Chapter 1 Beading Supplies

[sam id=2 codes='false']
[sam id=12 codes='false']



Beads come in a variety of shapes, colors, and sizes. Sizes can range from 8o to 25o ( o is pronounced “aught”). The larger the number, the smaller the bead size. In this age of technology you can get any color or hue of the spectrum, especially in the smaller sizes. This can be useful in larger projects or where you would like the color change to be subtle. Smaller beads allow you to go into more detail in your designs.

Beads come in various types and shapes. Bugle beads are cylindrical in shape and range from 3/8 of an inch long to 2 inches. These beads are very useful for brick-laying stitches, fringes, and a variety of other stitches. Seed beads come in many different varieties. As the name implies they are round like most seeds and some are actually made by drilling a hole through a seed. Nowadays, they are made of many different materials, but usually out of glass. These are just two of the more common types of bead.

Make sure you buy enough beads to finish the project that you are working on. Just like yarn and thread, the dye lots change to varying degrees and the shade of blue you bought one week may not be the same the next time you go. How many is enough? When you buy beads, buy two or three hanks of the same color. A hank has 8 to 12 strands on it. A strand is a single string of beads, 12 to 24 inches long. The number of beads per inch on a strand will vary depending on the size of the beads. Never buy beads in tubes if you can help it. Tubes cost more and have fewer beads than a full hank. If you do run short of a color, string up the color you need and take it with you when making the rounds to the different bead shops. Sometimes you will get lucky.

Thrift shops and garage sales are also great places to find beads. You can find lots of good antique beads that way.



Thread comes in a variety of sizes and waxed or unwaxed. Waxed thread is recommended because it makes working the beads easier. You can buy beeswax and a beeswax holder and wax the thread yourself, but buying the thread already waxed is easier and cheaper in the long run.

Thread comes in sizes: AAA, AA, A, B, C, D, E, F, FF, G. The higher the letter in the alphabet, the thicker the thread. Triple A is very thin. It is good for use on the smaller beads. Size G is really thick, good for use on the larger beads. Often you will want a thinner thread because of the number of times the thread must pass through the beads.



Beading needles come in sizes 10 through 16. The larger the number the thinner the needle. These are the gauges you should work with. Companies gauge their needles differently, so when you buy your beads, you should actually pass the needle through a bead to make sure it will work.The best way to thread the thinner needles is to cut the thread at an angle, then wet the angled end of the thread and the eye of the needle. Use very good light. The best time to thread needles is during the day when the sun is out. Thread all your needles at the same time and stick them in a pin cushion to use later on.


What are findings? They are: bead tips, barrel clasps, hook and eye clasps, spring-rings, jump-ring clasps, and earring hooks. These are attached to your work so that it can be worn.

To attach a clasp to my work, you should usually attach a bead tip to your piece first. The clasp can be added to the bead tip later with a pair of pliers. To attach a bead tip to your piece, position the needle in the main body where you want the clasp to go. Pick up a bead on the needle and pass the needle through the bottom of the bead tip (the hook should be on top). Pick up another bead. Pass the needle through the top of the bead tip, down through the bead and into the main body of the piece. Remember, this is where your piece will take the most stress, so pass the needle back and forth a few times.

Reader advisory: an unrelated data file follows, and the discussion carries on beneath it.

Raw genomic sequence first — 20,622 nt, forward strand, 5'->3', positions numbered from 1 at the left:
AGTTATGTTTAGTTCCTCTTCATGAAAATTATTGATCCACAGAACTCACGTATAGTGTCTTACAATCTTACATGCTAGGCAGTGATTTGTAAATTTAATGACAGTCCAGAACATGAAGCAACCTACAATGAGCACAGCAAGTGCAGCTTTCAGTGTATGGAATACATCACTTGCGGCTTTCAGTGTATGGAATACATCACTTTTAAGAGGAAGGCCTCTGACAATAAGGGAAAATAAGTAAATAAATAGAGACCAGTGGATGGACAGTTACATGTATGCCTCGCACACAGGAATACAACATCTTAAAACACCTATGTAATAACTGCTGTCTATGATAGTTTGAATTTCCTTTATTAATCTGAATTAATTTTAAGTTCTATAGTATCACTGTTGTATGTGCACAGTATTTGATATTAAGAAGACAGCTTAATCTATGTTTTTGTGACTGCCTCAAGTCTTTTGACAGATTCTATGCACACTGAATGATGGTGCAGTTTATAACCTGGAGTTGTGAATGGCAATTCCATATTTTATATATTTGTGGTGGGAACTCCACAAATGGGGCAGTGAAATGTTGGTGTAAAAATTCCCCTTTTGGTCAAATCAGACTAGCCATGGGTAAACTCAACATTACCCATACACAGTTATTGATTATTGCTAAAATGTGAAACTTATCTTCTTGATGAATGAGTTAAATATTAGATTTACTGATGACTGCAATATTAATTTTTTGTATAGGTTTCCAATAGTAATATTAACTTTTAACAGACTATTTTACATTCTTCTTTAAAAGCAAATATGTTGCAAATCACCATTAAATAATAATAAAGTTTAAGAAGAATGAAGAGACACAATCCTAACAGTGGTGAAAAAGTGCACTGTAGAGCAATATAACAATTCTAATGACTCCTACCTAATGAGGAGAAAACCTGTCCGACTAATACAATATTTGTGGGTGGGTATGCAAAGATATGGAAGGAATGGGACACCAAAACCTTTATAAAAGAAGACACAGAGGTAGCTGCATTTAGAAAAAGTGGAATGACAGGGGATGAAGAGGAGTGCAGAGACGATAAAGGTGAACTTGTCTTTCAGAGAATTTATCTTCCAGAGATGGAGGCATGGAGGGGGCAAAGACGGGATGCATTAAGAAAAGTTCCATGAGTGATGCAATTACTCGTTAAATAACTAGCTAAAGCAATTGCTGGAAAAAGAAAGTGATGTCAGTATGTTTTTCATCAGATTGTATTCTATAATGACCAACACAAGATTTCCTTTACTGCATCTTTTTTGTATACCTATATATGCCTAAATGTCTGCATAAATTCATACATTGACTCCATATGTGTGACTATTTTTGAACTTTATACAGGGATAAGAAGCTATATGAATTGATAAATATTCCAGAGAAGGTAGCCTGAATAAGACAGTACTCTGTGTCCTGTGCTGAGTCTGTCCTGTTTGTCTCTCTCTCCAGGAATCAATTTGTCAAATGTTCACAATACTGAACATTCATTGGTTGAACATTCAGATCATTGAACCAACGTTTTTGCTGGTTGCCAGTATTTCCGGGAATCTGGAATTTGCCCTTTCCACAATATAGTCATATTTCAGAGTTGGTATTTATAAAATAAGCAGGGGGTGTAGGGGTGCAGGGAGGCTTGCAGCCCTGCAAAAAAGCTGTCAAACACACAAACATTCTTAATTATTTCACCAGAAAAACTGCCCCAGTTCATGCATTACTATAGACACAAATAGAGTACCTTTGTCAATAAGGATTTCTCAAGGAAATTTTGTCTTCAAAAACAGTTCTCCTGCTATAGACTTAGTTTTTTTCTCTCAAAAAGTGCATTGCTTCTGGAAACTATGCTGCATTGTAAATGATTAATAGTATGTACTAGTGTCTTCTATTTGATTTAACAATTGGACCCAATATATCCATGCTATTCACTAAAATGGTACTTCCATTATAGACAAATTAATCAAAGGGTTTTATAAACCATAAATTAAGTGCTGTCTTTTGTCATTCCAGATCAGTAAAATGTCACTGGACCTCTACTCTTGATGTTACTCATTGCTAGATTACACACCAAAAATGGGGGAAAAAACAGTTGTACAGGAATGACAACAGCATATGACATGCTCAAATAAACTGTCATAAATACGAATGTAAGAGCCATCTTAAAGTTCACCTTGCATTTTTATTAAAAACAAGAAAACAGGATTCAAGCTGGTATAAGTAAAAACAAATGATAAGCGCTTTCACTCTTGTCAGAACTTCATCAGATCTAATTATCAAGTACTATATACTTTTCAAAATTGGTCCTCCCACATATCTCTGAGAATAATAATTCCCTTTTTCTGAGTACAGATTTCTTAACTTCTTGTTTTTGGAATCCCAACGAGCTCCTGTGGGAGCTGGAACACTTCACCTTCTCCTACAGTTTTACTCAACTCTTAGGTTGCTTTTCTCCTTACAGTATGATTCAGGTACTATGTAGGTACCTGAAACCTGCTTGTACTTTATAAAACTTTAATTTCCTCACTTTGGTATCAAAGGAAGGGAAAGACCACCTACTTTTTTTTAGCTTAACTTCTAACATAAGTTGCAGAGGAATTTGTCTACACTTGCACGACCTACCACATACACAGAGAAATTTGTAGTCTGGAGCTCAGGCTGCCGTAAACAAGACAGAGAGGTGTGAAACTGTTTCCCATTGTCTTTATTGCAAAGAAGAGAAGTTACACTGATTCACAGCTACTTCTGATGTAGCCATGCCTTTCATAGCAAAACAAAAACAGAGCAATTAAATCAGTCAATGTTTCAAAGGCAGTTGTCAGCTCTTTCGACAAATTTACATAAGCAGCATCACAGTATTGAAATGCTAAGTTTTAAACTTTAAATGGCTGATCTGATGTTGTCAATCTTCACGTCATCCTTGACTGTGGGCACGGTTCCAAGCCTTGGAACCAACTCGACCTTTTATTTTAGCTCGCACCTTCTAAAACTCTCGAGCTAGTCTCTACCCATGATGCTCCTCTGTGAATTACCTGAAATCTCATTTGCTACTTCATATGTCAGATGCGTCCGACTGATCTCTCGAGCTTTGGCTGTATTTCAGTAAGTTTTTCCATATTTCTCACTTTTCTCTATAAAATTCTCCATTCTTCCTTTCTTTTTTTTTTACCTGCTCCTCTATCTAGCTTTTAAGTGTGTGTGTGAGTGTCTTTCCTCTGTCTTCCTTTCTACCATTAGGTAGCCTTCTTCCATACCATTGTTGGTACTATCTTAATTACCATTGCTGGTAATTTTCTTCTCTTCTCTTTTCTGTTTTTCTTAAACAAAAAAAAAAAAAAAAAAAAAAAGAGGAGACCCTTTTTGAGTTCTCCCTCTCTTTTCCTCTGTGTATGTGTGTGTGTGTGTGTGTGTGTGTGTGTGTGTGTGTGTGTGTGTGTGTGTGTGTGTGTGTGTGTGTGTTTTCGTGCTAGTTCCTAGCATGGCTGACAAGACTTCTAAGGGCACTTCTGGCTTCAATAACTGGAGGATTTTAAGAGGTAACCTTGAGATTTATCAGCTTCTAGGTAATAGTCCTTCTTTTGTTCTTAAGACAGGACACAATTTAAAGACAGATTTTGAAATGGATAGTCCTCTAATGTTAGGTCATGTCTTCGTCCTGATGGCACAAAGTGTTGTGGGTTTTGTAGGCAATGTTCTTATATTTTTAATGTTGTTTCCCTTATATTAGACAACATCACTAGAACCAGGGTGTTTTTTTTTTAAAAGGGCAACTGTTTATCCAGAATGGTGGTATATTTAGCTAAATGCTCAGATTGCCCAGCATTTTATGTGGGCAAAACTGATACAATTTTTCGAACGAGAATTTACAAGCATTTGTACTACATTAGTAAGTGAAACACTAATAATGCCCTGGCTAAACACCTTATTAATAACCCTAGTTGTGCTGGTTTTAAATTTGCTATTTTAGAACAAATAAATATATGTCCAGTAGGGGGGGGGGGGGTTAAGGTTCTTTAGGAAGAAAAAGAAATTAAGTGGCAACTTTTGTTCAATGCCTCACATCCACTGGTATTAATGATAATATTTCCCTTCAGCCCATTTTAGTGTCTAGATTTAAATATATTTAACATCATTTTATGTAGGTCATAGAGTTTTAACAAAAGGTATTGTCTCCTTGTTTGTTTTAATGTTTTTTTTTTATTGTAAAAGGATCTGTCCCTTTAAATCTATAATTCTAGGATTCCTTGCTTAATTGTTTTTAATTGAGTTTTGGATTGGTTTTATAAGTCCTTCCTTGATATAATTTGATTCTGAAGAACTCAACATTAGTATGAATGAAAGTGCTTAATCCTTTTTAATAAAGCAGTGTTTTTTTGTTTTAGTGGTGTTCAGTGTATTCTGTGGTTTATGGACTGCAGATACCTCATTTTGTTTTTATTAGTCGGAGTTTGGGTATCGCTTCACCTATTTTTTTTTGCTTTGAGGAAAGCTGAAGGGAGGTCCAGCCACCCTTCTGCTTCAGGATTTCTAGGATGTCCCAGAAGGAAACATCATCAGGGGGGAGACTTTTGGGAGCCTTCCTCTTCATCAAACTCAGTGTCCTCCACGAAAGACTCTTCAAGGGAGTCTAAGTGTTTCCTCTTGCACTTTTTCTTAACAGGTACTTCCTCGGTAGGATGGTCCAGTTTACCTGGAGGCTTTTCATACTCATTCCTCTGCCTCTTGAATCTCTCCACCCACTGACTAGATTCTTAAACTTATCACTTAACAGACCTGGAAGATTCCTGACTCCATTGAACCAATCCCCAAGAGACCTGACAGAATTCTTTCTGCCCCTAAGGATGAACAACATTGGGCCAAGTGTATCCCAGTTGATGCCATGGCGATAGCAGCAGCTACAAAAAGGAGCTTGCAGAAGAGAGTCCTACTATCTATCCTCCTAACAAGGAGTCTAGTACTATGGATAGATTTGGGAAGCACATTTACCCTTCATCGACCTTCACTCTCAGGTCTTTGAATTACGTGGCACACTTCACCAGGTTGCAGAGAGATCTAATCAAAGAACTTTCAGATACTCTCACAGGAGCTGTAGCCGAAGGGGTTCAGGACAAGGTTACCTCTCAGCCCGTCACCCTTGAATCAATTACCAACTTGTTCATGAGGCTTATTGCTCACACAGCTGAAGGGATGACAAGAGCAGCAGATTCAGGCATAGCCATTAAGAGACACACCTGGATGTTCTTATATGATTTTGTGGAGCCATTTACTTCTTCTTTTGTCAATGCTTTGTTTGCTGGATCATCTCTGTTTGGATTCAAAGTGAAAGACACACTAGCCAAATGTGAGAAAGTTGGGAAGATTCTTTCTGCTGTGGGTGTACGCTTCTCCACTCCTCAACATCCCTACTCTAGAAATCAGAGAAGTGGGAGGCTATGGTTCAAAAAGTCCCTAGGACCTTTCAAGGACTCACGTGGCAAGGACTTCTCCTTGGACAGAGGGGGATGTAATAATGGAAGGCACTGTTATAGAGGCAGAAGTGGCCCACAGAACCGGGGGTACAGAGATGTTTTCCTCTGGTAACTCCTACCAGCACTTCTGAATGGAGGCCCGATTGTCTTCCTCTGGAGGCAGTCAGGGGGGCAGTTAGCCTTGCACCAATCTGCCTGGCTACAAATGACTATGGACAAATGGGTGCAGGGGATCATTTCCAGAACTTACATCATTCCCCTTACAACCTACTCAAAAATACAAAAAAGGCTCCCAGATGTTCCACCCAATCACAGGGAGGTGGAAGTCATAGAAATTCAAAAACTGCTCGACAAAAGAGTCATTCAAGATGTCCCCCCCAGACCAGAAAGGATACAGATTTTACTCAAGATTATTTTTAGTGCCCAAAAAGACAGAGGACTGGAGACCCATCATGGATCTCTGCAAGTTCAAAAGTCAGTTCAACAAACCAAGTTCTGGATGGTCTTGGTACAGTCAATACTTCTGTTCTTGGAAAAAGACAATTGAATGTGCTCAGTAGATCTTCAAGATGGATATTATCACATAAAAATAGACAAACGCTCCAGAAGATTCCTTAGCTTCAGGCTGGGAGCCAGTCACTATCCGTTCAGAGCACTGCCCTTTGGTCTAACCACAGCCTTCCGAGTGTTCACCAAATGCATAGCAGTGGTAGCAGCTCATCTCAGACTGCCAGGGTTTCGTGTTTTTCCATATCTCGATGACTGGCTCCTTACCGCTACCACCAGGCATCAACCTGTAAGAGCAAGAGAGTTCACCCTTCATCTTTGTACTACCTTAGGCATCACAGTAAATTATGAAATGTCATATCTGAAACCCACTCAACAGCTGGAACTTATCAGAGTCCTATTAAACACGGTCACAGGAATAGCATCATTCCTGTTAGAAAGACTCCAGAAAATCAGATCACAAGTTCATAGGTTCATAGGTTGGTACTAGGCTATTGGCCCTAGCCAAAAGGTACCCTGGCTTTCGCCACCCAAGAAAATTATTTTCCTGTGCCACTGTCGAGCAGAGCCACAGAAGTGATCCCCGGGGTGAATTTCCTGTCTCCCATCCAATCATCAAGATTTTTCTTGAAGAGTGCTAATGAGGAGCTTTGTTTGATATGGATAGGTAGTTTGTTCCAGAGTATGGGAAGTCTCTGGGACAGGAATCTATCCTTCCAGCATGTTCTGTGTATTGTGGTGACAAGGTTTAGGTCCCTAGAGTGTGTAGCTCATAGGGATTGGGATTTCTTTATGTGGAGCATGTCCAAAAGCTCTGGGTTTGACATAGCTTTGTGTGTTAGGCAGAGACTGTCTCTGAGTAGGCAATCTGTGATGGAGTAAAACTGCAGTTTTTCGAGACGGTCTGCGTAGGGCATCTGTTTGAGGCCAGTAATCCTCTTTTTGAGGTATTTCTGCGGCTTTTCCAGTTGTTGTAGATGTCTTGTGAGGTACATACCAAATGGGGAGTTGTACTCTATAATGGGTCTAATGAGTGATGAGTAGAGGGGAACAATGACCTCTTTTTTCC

Findings can be found in most any bead shop where you buy your beads. Try to get bead tips and attach your clasps to them. It looks more professional that way. Add a drop of jeweler’s glue to the bead resting inside the bead tip for extra holding strength.




This is useful in securing bead tips (see Findings). It should be used as sparingly as possible. Do NOT use Krazy-Glue as it is too runny. A good jeweler’s glue, which can be found at most craft stores, is best.


Use graph paper to work out some of your more complicated designs, especially fringe. My theory is if it can be drawn, it can be done in beadwork. Scientific graph paper works very well for this.


These are useful with graph paper for working out designs. Try to get a wide range of colors.


Useful for holding beads, thread, findings, and needles.


Can be purchased in any five and dime store, or craft store. It is useful for holding your work to the table when you are doing fringe work.


Line the tray with either velours or velvet to help avoid chasing runaway beads.


These are very handy to have around for attaching findings. They can reach into a piece and grab a very short thread end. Although I don’t recommend it, they can also be used to break a bead for removal from a piece.


These should be small and sharp. Manicure scissors work very well.


These are optional. If you don’t have small slender fingers, you may find them handy for picking up beads.


This item works fine for the larger needles but is pretty useless for the smaller ones. It is not really necessary.


This is a nice item to have if its possible. Get the kind that mounts on the side of the table and has an adjustable arm if you can.

Return to Table of Contents

[sam id=7 codes='false']